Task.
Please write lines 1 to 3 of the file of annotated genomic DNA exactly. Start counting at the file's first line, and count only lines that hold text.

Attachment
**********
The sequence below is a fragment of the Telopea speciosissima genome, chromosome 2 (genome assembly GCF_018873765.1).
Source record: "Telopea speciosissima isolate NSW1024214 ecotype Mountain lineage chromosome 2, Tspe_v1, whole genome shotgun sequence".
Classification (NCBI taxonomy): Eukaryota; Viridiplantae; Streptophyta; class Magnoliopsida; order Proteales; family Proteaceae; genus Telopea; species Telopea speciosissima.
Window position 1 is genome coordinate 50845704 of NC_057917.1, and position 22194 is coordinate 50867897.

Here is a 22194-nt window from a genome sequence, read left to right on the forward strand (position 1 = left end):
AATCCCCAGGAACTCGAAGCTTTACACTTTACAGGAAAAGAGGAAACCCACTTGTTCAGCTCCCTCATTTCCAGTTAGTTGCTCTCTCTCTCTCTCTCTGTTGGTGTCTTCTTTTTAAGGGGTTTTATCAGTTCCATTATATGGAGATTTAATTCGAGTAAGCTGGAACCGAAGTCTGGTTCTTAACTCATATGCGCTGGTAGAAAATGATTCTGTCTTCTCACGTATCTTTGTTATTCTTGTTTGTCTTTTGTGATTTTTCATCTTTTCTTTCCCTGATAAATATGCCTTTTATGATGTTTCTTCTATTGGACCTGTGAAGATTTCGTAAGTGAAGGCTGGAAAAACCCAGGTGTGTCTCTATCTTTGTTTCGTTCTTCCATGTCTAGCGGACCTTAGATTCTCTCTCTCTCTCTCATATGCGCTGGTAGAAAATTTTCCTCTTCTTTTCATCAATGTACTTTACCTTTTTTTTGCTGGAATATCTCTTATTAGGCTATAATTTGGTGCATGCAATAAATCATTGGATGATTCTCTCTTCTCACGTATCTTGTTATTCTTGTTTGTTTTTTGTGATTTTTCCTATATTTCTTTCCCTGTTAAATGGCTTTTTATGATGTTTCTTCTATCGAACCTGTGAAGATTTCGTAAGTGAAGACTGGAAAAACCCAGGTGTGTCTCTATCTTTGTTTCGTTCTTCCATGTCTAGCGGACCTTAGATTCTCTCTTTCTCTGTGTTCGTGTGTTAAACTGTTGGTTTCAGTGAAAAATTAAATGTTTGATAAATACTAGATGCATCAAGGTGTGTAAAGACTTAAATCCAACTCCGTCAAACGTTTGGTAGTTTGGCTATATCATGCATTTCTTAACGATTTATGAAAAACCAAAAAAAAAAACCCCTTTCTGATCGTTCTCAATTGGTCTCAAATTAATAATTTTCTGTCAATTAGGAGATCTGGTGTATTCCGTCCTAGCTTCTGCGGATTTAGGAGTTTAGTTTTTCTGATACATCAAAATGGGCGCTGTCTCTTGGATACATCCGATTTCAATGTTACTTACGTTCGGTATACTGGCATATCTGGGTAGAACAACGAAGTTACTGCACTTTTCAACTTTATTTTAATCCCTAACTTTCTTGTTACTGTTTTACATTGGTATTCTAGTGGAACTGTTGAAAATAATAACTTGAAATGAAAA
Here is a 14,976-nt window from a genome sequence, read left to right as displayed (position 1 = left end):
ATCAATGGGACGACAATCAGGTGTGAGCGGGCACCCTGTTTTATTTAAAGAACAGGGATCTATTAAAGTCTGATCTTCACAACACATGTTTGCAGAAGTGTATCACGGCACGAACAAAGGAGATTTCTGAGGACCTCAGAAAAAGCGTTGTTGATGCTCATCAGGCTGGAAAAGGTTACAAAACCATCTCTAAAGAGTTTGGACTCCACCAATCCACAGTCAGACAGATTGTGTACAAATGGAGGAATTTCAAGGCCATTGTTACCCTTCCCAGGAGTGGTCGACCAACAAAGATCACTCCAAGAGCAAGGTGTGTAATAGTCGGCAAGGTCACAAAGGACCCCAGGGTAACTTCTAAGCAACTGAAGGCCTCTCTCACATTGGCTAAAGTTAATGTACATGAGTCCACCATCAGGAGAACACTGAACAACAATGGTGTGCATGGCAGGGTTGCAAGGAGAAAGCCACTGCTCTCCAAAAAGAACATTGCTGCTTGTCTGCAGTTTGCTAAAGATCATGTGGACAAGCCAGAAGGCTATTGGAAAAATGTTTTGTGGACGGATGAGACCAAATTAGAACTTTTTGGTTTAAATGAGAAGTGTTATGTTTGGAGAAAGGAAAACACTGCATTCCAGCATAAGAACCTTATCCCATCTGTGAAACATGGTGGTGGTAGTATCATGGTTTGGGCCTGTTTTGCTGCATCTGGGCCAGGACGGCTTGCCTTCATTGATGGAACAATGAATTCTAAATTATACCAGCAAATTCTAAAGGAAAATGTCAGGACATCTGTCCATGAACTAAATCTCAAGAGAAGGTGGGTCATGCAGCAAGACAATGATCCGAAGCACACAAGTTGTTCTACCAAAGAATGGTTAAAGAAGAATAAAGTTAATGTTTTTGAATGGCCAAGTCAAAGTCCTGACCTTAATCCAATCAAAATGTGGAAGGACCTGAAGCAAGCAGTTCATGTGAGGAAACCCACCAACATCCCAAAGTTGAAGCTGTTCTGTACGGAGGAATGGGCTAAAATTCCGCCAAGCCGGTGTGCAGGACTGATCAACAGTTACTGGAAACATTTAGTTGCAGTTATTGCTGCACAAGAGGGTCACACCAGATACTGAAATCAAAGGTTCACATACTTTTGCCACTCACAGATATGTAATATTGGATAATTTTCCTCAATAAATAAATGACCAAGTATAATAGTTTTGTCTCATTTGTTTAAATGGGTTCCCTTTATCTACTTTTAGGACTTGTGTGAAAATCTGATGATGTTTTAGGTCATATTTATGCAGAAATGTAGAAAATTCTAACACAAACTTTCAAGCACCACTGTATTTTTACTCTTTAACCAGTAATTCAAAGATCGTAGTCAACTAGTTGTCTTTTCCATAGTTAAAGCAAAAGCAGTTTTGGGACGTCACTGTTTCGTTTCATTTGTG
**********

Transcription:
The sequence below is a fragment of the Telopea speciosissima genome, chromosome 2 (genome assembly GCF_018873765.1).
Source record: "Telopea speciosissima isolate NSW1024214 ecotype Mountain lineage chromosome 2, Tspe_v1, whole genome shotgun sequence".
Classification (NCBI taxonomy): Eukaryota; Viridiplantae; Streptophyta; class Magnoliopsida; order Proteales; family Proteaceae; genus Telopea; species Telopea speciosissima.